The sequences of CYP153A, encoding a medium-chain-length alkane hydroxylase obtained from 91 isolates, were categorized into five clusters (Figure 3). As the biggest cluster, Cluster I contained 43 sequences (6 genotypes) from 36 isolates (11 phylotypes) belonging to Marinobacter and Rhizobium. Among them, three and two CYP153A sequences are present in Marinobacter spp. SL013B-15A2 and SL013A-34A-2, respectively. Cluster II included a unique sequence from 24 Acinetobacter isolates, which is closely related to Acinetobacter sp. NBRC100985 (ZP09221884). Cluster III consisted of two unique sequences from 11 Marinobacter isolates, which were closely related to Alvanivorax sp. DG881 (EDX90518) and Marinobacter hydrocarbonoclasticus ATCC 49840 (YP005431650) (Grimaud et al., 2012). Cluster IV was composed of P450 CYP153A genes from Amycolicicoccus subflavus DQS3-9A1T (Nie et al., 2013). This cluster consisted of only two unique sequences from two distinct genera: Nitratireductor belonging to Alphaproteobacteria, and Pseudomonas belonging to Gammaproteobacteria. Cluster V consisted of seven unique sequences from 25 isolates, which belonged to Hydrogenophaga (Betaproteobacteria), Erythrobacter, Hyphomonas, Sphingopyxis, and Porphyrobacter; these genes clustered with the CYP153 genes from strains belonging to Alphaproteobacteria. The ratio of the number of CYP153A-harboring isolates in ambient-temperature cultures to that in constant-temperature cultures was 24:13 (8:3 phylotypes), 22:2 (2:1), 0:7 (0:2), 1:1 (1:1), and 7:18 (4:3) in Cluster I, II, III, IV, and V, respectively, suggesting that ambient temperature may benefit isolation of stains containing the CYP153A gene. Furthermore, the method of isolation also somewhat affected the type of strains isolated. The ratio of the number of CYP153A-harboring isolates obtained by the enrichment method to that obtained by direct-plating method was 33:4 (8:4), 22:2 (2:1), 1:1 (1:1), 0:7 (0:2), and 14:11 (5:2) in cluster I, II, III, IV, and group II, respectively. Additionally, horizontal gene transfer was found in CYP153A genes. For example, CYP153A sequences from the Rhizobium sp. SLG510A10-12 and Marinobacter sp. SLG210B1-9A1 strains had identical CYP153A genes, and clustered together in the phylogenetic tree; this was inconsistent with the 16S rRNA gene tree (Figure 1). Furthermore, strains harboring Cluster I, Cluster IV, as well as Cluster V CYP153A genes did not grow in MSM supplemented with hexadecane as the sole carbon source. Interestingly, most of strains harboring the Cluster II and IV CYP153A gene were obtained by the enrichment method (Figure 3).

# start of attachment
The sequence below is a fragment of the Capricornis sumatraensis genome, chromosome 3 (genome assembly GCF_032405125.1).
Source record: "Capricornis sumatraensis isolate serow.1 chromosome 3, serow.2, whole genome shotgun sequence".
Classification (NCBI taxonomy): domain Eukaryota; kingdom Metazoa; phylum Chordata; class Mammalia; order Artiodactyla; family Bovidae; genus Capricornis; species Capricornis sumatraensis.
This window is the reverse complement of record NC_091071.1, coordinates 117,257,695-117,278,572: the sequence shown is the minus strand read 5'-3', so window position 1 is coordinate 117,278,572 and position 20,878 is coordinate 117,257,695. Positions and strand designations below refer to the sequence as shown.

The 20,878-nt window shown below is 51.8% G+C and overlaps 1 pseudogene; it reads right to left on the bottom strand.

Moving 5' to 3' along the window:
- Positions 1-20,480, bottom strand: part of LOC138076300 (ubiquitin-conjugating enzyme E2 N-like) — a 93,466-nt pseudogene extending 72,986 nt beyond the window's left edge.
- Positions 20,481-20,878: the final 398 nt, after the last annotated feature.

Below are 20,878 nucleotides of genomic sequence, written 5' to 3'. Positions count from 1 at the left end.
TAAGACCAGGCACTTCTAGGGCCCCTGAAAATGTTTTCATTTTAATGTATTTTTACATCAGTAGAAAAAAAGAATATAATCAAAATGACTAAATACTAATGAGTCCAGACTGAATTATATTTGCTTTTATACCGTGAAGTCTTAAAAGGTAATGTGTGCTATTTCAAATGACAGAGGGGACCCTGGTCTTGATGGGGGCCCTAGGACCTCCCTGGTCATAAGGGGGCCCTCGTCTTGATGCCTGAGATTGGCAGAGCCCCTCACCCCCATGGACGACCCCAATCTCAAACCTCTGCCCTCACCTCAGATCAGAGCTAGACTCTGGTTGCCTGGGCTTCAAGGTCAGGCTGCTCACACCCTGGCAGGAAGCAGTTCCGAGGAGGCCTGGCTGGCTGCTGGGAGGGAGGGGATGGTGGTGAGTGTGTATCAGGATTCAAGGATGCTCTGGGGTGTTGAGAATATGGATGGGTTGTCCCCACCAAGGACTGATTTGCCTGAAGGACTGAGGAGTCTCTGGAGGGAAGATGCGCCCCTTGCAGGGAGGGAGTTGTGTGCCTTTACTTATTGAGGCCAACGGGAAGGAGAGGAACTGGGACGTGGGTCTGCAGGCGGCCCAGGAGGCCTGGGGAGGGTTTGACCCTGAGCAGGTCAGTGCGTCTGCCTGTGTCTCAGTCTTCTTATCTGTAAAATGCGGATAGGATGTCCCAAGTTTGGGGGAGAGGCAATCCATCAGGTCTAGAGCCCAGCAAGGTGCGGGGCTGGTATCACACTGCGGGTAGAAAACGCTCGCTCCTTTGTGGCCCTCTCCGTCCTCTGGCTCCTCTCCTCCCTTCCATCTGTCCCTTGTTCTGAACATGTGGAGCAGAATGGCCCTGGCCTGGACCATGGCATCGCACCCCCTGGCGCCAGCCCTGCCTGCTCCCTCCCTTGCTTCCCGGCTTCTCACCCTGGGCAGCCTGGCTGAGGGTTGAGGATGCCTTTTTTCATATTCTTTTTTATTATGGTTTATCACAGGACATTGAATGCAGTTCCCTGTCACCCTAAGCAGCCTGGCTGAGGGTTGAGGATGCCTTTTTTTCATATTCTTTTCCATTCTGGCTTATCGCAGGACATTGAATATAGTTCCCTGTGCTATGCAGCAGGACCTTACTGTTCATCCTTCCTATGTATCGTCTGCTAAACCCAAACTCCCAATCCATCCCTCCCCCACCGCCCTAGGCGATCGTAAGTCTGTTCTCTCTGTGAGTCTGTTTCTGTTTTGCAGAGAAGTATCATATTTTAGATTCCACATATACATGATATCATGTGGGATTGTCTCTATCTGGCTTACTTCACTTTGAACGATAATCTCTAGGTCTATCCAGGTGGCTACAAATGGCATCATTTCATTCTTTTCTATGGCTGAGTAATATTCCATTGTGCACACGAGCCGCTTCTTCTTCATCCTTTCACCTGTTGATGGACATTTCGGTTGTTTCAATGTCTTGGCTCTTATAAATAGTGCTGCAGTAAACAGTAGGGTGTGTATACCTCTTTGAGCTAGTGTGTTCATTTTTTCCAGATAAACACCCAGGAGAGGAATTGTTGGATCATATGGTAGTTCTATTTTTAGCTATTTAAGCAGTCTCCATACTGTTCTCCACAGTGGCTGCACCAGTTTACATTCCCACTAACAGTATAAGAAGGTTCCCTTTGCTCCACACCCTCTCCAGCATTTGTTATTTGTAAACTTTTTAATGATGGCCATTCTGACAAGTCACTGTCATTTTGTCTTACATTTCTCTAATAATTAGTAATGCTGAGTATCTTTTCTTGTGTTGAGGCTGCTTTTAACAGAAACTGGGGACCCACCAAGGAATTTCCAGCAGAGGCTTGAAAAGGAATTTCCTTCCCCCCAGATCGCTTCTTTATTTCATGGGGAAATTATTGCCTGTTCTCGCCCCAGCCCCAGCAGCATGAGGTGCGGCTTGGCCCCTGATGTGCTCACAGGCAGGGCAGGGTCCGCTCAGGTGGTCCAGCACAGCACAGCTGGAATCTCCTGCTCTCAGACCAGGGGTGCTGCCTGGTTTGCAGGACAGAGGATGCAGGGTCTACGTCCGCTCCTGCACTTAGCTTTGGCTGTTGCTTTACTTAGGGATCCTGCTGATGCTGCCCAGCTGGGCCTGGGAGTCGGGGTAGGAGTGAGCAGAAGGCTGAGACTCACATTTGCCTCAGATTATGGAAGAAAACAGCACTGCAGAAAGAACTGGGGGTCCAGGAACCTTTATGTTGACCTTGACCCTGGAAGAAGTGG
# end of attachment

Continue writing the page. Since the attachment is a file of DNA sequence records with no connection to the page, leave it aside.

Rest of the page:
Figure 3. Phylogenetic trees were constructed based on the partial amino sequences of the (A) P450 (CYP153A) and (B) 16S rRNA gene sequences of bacterial strains which were obtained from the oil-contaminated soils. The strains isolated at ambient temperature were indicated by bolded red letters; isolates cultured at 30°C were indicated by bold letters in blue; numbers in square brackets are the number of isolates within this phylotype. The scale bar represents 0.1 substitutions per site.